The planetarium problem

When was the last time you asked someone about their plan for a weekend and they replied that they would rather spend their time in an art or a science gallery than in a theatre or a shopping mall? Obviously, going to a science gallery and getting surrounded by students of internal combustion is not a wise option. But the old science strain in my blood still being persistent I decided to give it a try. I mean, how boring could it be?

The outcome of all those thoughts was me standing at entrance of ‘Birla Planetarium”. I saw a beard with side whiskers inside the counter and a man announced the entrance fee through it which was not much I thought for a scene of space documentary, a 3D movie and a gallery visit. My first shock was that they wouldn’t play the documentary as the theatre didn’t have ample number of bricks. When I entered the building I couldn’t find pictures that would tell me something about space and that kind of clever stuff. All I found was a toilet which could by no means qualify as one and a periodic table with most of the elements removed.

Not being wise enough to think of anything else I drank a thoughtful coke. Then I headed for the 3D movie wherein I encountered a herd of boisterous and immoral school kids accompanied by a despondent teacher who was probably the idea behind infesting the place with kids unfit for consumption. I got a seat amidst these insects and the 3D thing was played. I was loudly protesting that the quality of images wasn’t satisfactory when a dark girl who looked at me like a stray dog would have looked when you pinch its hard earned bone. Then the despondent lady strongly advocated the use of a paper they call 3D glasses in a cold manner. Another old man with even bigger whiskers than the ticket counter chap seemed to support the lady and tried to smile at her. She being still grave and cold he abandoned that project.

That being a 3D show I expected some stars and meteors to appear to fall on us. But all I saw there was a picture of some trees, a mountain and a lake. Then the screen was filled with ugliness when some insolent monsters started running towards us making a great deal of clamour. A bitter faced small girl tried to wrong everyone by reckoning that they were crocodiles but even in distance I found that they were dinosaurs. As the noise continued to increase and I didn’t quite like the idea of facing those colossal wastrels, I quietly left the hall leaving the ruined kids to their own devices.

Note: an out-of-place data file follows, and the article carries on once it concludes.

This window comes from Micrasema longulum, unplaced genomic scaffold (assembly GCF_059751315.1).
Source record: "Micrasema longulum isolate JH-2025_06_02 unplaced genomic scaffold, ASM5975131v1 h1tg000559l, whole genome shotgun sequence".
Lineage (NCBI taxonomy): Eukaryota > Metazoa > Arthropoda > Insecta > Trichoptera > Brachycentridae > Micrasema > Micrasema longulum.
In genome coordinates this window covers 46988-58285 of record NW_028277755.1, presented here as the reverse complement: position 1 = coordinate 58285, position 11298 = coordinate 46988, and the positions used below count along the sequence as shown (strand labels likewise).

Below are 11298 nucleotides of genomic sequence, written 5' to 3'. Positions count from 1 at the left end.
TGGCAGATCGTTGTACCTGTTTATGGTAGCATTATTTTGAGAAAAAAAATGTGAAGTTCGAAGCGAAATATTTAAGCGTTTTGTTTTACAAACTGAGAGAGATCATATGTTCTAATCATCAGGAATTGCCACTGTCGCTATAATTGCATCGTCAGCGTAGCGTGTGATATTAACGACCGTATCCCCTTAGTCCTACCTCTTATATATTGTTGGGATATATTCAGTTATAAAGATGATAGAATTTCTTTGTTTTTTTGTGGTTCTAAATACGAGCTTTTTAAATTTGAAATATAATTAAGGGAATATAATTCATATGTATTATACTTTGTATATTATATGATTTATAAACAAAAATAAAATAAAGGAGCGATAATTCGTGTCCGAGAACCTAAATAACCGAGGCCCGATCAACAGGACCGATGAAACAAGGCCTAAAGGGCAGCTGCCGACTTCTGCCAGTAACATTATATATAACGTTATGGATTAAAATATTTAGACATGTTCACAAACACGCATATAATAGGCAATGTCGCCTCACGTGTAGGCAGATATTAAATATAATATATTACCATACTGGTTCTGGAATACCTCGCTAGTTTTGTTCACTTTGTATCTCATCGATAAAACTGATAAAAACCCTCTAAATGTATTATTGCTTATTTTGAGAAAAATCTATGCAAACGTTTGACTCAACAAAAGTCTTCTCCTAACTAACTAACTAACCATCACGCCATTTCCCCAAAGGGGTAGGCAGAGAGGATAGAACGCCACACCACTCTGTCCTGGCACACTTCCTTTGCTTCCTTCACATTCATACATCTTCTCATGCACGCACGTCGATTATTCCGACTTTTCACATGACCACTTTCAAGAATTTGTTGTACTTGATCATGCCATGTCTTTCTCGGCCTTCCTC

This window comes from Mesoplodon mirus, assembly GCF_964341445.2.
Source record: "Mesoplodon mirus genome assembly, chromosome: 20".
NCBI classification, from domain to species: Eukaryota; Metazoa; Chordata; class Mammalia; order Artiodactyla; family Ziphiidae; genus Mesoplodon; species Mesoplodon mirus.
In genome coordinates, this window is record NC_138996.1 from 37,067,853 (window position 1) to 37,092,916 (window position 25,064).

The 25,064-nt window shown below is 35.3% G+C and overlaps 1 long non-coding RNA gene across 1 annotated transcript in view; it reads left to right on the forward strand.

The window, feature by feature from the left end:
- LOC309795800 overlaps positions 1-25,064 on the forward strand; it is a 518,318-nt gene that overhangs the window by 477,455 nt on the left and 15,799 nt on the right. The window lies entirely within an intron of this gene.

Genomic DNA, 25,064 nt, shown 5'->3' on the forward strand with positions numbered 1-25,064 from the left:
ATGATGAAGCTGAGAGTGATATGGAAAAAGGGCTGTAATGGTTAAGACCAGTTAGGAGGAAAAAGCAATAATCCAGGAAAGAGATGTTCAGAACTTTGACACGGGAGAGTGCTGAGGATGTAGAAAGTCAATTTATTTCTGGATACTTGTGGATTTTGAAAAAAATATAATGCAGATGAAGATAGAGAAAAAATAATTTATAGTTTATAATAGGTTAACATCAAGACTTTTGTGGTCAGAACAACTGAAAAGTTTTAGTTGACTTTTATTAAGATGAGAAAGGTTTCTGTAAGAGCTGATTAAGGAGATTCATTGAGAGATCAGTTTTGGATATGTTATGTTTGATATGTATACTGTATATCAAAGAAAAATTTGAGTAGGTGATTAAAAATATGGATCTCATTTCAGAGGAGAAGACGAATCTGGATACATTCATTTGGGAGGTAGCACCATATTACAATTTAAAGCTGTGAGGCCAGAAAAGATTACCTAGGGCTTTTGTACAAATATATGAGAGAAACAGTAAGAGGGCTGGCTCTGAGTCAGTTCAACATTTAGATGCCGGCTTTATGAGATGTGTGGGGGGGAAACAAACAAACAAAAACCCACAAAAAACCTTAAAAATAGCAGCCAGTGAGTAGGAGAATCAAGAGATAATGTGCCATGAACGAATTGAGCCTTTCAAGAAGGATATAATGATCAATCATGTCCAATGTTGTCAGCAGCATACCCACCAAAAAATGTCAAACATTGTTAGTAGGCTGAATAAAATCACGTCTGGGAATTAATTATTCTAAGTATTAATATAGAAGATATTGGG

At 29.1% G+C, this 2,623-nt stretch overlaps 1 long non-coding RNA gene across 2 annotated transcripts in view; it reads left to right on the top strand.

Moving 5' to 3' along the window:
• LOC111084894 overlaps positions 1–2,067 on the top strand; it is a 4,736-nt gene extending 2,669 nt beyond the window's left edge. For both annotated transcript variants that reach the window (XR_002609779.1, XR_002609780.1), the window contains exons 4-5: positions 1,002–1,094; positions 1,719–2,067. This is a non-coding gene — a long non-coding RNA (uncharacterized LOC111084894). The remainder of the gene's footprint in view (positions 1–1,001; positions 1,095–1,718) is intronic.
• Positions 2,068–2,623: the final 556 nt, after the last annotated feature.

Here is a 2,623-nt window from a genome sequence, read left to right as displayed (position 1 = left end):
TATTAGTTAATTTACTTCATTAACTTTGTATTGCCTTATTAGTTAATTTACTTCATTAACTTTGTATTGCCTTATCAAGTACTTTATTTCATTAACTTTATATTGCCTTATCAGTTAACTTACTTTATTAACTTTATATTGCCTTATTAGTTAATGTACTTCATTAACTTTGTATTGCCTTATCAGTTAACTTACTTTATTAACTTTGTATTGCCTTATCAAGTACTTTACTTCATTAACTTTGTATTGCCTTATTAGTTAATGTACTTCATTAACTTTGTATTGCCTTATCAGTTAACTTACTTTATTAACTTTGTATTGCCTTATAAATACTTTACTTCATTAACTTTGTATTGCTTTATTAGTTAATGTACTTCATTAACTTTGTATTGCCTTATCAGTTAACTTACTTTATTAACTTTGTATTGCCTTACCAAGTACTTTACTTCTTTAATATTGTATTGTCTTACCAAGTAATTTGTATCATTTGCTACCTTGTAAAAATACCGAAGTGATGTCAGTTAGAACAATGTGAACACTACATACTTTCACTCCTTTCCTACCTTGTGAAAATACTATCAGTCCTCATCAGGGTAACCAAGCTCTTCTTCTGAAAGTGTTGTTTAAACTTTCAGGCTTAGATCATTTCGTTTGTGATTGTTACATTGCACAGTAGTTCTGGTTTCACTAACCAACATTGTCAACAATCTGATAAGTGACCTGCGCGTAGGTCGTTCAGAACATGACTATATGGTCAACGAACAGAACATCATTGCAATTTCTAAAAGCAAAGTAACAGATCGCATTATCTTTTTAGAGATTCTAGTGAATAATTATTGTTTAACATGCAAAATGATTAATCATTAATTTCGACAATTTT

It was a frustrated I that entered the museum and to my relief it was empty and it was empty for a good reason. The main hall was filled with portraits of two political birds and I don’t like both of them. One was an immoral language terrorist and the other was a bearded atheist. Both shared a common opinion that when a student is from a community that hasn’t done anything worthy he or she deserves a place in good institutes.

The science section of it was even more depressing. It was filled with toy aircrafts, some abandoned engines, and miniature models of some landmarks that were made out of some school project but it had very few things to look at. It was very evident that it was poorly funded. Perhaps the politicians of today who try to ingratiate themselves with the names of those two birds had eaten away all the funds that are given to construct state of the art theatres and working models and had spent fifty p. for that darned portrait collection and some steel scrap.

So, such places exist just for namesake and there is not much you can see or learn there. And what’s more they are all named after those birds that haven’t got the slightest grip on the subject of science. They are all maintained worse than public rest rooms. Still if you want to pay them thirty quid that would be sent to a man in white and spend two of the most reproachful hours of your life, you can. But for the love of god, don’t.


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